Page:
Indications that the cholera outbreak that has killed 49 people out of 6 643 suspected cases countrywide has been contained must not lull the country into complacency.
THE STANDARD COMMENT
This is the time to put in place measures to ensure that outbreaks of mediaeval diseases such as cholera and typhoid are confined to the past.
Since 2008, thousands of Zimbabweans have been dying unnecessarily because of these diseases that are caused by decay of urban infrastructure and deteriorating living conditions countrywide.
In the latest tragedy, on September 11 the government declared a state of emergency after deaths were recorded mostly in Harare due to the cholera outbreak.
According to the UN Office for the Coordination of Humanitarian Affairs, an estimated 22% of the suspected and confirmed cases are children under the age of five.
At least 98% of the cases have been recorded in Harare and the most affected suburbs are Glen View, Budiriro, Mbare, Glen Norah and Waterfalls.
Mashonaland Central, Mashonaland East, Manicaland, Midlands and Masvingo are some of the provinces that have recorded cases of cholera so far.
The good news is that following interventions by the government, local authorities, business and non-governmental organisations, new cases have been going down.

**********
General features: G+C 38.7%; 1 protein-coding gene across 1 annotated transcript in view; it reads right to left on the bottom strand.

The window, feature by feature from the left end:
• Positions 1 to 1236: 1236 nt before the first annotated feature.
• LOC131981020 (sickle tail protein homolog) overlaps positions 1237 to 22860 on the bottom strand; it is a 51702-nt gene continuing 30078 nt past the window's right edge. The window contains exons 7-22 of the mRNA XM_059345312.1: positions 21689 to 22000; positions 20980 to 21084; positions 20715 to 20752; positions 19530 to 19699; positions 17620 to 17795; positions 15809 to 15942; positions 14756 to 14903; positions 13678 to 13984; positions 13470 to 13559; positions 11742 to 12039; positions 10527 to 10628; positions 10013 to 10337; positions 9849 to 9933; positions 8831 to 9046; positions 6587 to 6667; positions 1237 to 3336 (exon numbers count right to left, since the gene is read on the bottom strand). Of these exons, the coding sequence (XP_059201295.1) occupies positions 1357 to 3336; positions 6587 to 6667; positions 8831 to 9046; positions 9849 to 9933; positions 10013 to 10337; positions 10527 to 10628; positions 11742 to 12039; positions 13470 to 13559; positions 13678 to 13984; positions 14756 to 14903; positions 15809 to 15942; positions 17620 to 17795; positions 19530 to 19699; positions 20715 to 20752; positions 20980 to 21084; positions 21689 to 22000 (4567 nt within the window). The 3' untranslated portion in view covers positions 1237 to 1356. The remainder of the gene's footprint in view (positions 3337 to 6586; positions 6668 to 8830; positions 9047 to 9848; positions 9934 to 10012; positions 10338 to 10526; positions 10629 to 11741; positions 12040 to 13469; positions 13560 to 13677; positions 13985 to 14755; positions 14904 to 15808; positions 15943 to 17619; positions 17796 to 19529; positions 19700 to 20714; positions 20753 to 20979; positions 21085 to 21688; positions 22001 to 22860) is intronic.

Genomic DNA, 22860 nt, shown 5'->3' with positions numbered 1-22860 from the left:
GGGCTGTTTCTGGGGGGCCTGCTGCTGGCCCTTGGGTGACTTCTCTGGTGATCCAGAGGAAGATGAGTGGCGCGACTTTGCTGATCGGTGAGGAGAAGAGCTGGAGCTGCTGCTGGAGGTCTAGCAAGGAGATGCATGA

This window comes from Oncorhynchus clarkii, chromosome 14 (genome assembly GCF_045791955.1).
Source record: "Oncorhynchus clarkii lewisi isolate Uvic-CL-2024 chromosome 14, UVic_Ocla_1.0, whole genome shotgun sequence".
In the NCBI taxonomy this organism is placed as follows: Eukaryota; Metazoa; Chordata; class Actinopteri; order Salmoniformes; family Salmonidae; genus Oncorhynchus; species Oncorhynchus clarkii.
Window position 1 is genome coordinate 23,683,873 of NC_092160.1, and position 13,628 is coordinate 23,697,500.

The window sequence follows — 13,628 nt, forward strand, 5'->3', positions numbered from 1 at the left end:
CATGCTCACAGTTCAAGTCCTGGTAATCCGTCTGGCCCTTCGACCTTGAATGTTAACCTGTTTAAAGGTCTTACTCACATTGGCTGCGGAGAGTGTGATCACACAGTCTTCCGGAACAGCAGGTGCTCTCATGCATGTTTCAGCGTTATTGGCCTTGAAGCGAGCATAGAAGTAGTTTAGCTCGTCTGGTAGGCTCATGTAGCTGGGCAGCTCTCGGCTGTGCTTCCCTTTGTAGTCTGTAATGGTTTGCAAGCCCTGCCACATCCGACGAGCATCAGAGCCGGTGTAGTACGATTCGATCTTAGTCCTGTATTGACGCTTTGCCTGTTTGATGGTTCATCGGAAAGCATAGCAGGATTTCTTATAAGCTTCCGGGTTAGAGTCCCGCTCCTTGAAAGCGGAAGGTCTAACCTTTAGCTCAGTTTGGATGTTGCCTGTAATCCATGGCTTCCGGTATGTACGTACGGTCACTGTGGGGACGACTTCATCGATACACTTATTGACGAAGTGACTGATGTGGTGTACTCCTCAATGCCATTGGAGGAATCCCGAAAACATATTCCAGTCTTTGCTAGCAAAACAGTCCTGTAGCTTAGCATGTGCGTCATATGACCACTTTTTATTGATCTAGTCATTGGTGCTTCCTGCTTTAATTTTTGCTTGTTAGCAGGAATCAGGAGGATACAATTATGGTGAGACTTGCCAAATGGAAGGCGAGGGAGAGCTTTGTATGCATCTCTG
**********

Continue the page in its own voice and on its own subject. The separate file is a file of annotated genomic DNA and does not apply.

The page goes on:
However, the interventions have been focused on addressing symptoms rather than the root cause of the problem.
Substantial resources have been pulled together for health and hygiene promotion, the supply of clean water and fixing of blocked sewer lines.
The government will also soon embark on a vaccination programme to protect those at risk of cholera amid reports that the disease is showing signs of resistance to the first line of treatment.
Alternative treatment — azithromycin — is not readily available, which puts the lives of patients at serious risk.
It is, therefore, incumbent upon the government to formulate long-term interventions, which cannot be addressed by the recently launched $63 million appeal.
Harare’s water and sewer infrastructure decay is a time bomb and the ongoing cholera outbreak must jolt the authorities into taking concrete steps to address the problem.
The capital city’s rapid expansion has not been matched by development in infrastructure, which has seen most residents in new residential areas going without running water for decades.
Local authorities have not been able to invest adequately in capital projects for the past 20 or so years and the results of the neglect are there for everyone to see.
President Emmerson Mnangagwa’s Zanu PF promised urban renewal, especially in areas such as Harare’s oldest suburb Mbare, if it won the July 30 elections.
The government has to start rolling out plans towards that objective, not only to demonstrate that it was not just campaign rhetoric, but to save lives.